The highlight of a morning visit to Jerry and Barbara's woodland edge garden at Silverdale was the catching of 12 Bullfinch. This compares with just 10 over the winter in 13 ringing visits. The down side was that we couldn't ring two of them because of warty growths on the legs, the first time we have recorded this in Bullfinch. We have had several Chaffinch with the same problem but on this visit we caught seven all with no problems.One further Bullfinch had been ringed by Andrew in his Over Kellet garden in January 2012 so  it had moved 8 km the longest Bullfinch movement we have recorded. This also was showing slight signs of  leg warts.

The catching of two more Great Spotted Woodpeckers brings the total since August to 22 and reflects the large amount of woodland in the Silverdale area. Nuthatch stand at 19 for the same period. Blue Tits at 152, Coal Tits 115 and Great Tit 83.   These figures refer to the total number of individuals caught with retraps from previous years only counted once.

The Lesser Redpoll spring passage is underway, on the day after the above catch we caught 17 of which two were controls. Of 170  caught to date so far this year by the Group seven have been controls, averaging ca 1 in 25.

Monday, 28 March 2016

Garden Ringing Update

Been an interesting winter at Jerry and Barbara's woodland edge garden at Silverdale .  Highlights of our 13 visits  have been the catching of  20 Great Spotted Woodpeckers compared with  only 8 last winter with 8 visits. Nuthatch  were 19 this winter compared to only 5 last winter. We have colour ringed all the Nuthatch and have had 524 sightings logged to the end of February. In total 13 individuals were visiting the well stocked feeders in February. will be interesting to see how many continue to visit as the breeding season approaches.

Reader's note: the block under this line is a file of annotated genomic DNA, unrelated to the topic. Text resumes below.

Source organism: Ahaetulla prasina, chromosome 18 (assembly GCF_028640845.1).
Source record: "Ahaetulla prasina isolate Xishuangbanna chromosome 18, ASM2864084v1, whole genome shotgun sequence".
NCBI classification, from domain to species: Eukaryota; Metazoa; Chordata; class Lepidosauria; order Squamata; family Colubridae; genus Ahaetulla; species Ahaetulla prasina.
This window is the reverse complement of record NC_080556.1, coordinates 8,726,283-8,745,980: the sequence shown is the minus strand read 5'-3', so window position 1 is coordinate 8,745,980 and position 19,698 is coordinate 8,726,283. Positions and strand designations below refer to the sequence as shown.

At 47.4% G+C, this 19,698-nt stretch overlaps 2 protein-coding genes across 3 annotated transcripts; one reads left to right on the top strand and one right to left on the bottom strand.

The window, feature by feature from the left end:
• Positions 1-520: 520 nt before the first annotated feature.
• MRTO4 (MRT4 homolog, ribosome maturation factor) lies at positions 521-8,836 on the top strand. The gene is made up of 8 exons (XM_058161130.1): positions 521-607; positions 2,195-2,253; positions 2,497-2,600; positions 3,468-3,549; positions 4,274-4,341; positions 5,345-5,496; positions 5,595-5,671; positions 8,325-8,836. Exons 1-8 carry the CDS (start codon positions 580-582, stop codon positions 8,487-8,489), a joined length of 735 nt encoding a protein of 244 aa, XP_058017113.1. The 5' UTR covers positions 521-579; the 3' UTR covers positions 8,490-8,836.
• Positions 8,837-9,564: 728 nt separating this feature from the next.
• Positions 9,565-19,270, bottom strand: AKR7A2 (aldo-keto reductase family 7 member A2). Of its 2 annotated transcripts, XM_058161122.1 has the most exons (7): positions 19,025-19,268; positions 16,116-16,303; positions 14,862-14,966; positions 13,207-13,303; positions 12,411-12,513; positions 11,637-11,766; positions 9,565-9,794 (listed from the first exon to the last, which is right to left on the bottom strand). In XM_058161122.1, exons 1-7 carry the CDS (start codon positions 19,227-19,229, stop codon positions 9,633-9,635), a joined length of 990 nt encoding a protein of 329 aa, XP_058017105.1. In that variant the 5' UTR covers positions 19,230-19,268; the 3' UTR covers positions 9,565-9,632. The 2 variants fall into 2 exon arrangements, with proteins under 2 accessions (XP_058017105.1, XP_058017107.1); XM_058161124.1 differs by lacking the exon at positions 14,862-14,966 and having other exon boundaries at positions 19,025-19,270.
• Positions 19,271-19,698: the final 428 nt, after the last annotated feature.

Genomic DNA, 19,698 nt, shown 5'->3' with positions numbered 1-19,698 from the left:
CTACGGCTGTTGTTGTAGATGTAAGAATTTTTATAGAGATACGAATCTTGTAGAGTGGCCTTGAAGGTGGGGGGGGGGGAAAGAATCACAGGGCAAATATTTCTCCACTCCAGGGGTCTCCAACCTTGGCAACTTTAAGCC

Following poor productivity last breeding season Blue Tits  at 150  compared to 244 last year are well down,  but Coal Tits are up, 111 compared to 47 last year. Only one Siskin has been caught. Its interesting to compare  the catch at Mark's and Dave's gardens inland in NE Lancashire and close to the Bowland Fells. Up to mid March they had caught 288 Siskins and 185 Lesser Redpolls, but only 5 Nuthatch, 8 Great Spotted Woodpeckers and 54 Coal Tits.


Monday, 29 February 2016

A Record Breaking Ringed Plover

Kevin Briggs has just given me details of a colour ringed sighting of a Ringed Plover that he saw  on 22  June this year at Melling on the River Lune. It was originally colour ringed as a juvenile   on 10 July 1993 two kms from where it was sighted this year. Making it 21 years  11 months and 13 days old. It beats the  present oldest recorded Ringed Plover which was ringed as  an adult on The Wash and last recorded  19 years  8 months and 19 days after ringing.

Kevin has recorded this bird for the past four years breeding on  a maize field. This bird is part of Kevin's long term  study of this species breeding on the gravel  banks of the River Lune. He has another bird also ringed as a juvenile which was 13 years and 355 days when last seen also on a maize field.